Letter from Our CEO

October 2020

Dear Friends,

As I write to you, I am looking out the window at our family's sukkah and thinking about the coming weekend's celebration of Hoshana Raba, Shemini Atzeret and Simchat Torah. With the conclusion of these holidays it is the beginning of a new cycle in the Jewish year. In a time when uncertainty seems to be the only thing we can count on, it is comforting to know that the holidays are a constant and are observed at the same time by Jews all around the world. Although our gatherings may look different this year, with fewer people who are further apart, the unity and fortitude of the Jewish people remain the same.

As Israel enters the third week of its second lockdown, we at American Friends of Tel Aviv University (AFTAU) continue to do our part to foster the continuation of the important work being done at Tel Aviv University (TAU). In this time of economic difficulty for too many, we are steadfast in our efforts to ensure the University can provide a quality education for all, regardless of economic conditions. Our mission is to make sure that TAU has the resources necessary to maintain the high standards that have resulted in the University being on the top ten list of universities producing entrepreneurs who secure venture capital funding. We are proud to report that TAU holds its spot at number eight again this year and is the only non-US university to make the list.

Since I began in my position over a year ago, I have endeavored to use my monthly letter to share the developments and innovation coming from Tel Aviv University. I hope these communications have provided much needed hope to act as a counterbalance for the negative and unsettling Covid-19 and non-Covid-19 related news stories. I encourage you to listen to last week's webinar, "The Real Pandemic Behind COVID19," featuring Professor Yaniv Assaf, whose research explains the effects that the news cycle is having on our brains. As we continue to hear about the wildfires in Sonoma and Napa Valleys in California and the extreme storms that have become destructive hurricanes, we are reminded by Professor Colin Price, head of the Porter School of the Environment and Earth Sciences, that we should have hope and that by taking positive actions we can fix the environment.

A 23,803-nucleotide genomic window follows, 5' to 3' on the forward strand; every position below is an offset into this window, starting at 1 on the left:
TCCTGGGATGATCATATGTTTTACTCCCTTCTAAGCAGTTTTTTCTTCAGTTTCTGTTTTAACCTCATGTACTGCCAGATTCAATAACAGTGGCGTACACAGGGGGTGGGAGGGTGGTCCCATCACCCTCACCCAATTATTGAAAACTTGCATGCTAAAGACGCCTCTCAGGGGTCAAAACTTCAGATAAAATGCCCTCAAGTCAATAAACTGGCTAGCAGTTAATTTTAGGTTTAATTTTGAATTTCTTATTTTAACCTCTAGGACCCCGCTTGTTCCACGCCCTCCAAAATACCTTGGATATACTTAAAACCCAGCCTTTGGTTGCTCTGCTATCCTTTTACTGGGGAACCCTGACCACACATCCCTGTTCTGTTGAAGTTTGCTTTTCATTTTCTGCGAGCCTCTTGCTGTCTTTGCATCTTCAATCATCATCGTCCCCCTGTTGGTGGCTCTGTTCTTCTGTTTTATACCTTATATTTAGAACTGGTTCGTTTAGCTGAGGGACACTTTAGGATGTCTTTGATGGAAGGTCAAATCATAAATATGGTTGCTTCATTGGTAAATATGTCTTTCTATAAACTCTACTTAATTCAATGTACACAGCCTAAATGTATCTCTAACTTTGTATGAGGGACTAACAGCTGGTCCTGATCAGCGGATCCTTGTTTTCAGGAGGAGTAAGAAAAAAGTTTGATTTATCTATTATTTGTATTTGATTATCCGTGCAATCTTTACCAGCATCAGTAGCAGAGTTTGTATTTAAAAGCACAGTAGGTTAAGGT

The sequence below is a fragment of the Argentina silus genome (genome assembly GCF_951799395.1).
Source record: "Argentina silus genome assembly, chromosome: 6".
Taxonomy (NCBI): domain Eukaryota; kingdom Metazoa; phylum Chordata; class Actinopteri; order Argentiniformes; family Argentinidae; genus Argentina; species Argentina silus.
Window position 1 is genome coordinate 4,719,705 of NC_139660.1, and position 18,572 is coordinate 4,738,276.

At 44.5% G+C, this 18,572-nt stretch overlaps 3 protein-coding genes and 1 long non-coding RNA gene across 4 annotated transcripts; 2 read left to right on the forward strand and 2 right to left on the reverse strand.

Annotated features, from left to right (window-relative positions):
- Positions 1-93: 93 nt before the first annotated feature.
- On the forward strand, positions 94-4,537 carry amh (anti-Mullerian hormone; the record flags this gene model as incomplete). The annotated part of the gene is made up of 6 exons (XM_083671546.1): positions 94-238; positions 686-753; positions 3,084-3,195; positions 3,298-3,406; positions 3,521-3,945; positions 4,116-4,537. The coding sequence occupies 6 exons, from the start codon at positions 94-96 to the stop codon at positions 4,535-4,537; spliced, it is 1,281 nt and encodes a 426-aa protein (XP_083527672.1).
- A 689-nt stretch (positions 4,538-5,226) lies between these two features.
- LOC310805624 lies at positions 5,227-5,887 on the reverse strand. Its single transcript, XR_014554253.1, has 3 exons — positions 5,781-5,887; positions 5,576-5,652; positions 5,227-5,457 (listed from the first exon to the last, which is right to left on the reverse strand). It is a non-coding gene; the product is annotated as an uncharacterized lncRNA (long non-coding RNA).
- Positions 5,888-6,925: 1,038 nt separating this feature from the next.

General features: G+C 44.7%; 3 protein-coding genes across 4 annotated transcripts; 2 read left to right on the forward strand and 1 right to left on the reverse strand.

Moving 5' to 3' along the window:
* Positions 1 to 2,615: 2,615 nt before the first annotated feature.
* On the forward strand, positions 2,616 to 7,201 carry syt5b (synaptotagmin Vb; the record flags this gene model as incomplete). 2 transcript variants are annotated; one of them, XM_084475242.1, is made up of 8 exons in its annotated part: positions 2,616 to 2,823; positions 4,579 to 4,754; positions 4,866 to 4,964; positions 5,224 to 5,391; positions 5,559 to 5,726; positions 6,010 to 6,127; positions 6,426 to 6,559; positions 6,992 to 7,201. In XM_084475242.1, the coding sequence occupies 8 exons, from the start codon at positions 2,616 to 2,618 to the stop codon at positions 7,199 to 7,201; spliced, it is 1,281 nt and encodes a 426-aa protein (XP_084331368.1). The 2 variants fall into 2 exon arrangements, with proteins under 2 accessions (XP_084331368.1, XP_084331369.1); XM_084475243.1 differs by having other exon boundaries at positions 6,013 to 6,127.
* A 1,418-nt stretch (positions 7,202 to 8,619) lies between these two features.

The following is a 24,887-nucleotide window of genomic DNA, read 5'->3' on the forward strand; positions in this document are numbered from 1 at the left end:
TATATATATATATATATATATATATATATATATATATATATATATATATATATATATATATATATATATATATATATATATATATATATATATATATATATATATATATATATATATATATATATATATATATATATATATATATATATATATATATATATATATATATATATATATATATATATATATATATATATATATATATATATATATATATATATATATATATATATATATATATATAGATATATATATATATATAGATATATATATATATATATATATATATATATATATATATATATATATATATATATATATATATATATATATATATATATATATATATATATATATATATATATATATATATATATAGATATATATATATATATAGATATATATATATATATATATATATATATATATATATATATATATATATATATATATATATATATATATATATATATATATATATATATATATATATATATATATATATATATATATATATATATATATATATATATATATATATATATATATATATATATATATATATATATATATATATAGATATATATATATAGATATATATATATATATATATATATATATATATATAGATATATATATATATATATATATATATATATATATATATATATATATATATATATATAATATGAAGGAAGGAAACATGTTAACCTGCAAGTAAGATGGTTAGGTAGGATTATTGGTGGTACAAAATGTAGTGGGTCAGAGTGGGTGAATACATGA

While America continues to mourn the great loss of Justice Ruth Bader Ginsberg, the first Jewish woman to sit on the Supreme Court, we celebrate her many achievements and the barriers that she broke. Her support of Israel and Tel Aviv University are evidenced by her donation of her signature collar to the Museum of Jewish People, which is on the University's campus. There are many examples of the parallels between Justice Ginsberg's work breaking barriers and advocating for equality seen across campus. TAU recently appointed its first woman dean, Liat Kishon-Rabin, as Dean of Innovations in Teaching & Learning, to build out the future of online learning for the University. Barriers were broken when Professor Abdussalam Azem, an Arab Israeli, was appointed as Dean of The George S. Wise Faculty of Life Sciences.

As we enter the last weekend of the fall Jewish holidays, I am overtaken by a feeling of gratitude. I am grateful to have the opportunity to build bridges between the US, Tel Aviv University and Israel by bringing you information about the innovation and the contributions from TAU and Israel that continue to make the world a better place. Furthermore, I am grateful for the leadership of our board and the partnership of so many friends throughout the US. Your generous support makes the work possible and for that we thank you.

Wishing you a shabbat shalom and chag sameach,

Jennifer Gross
Chief Executive Officer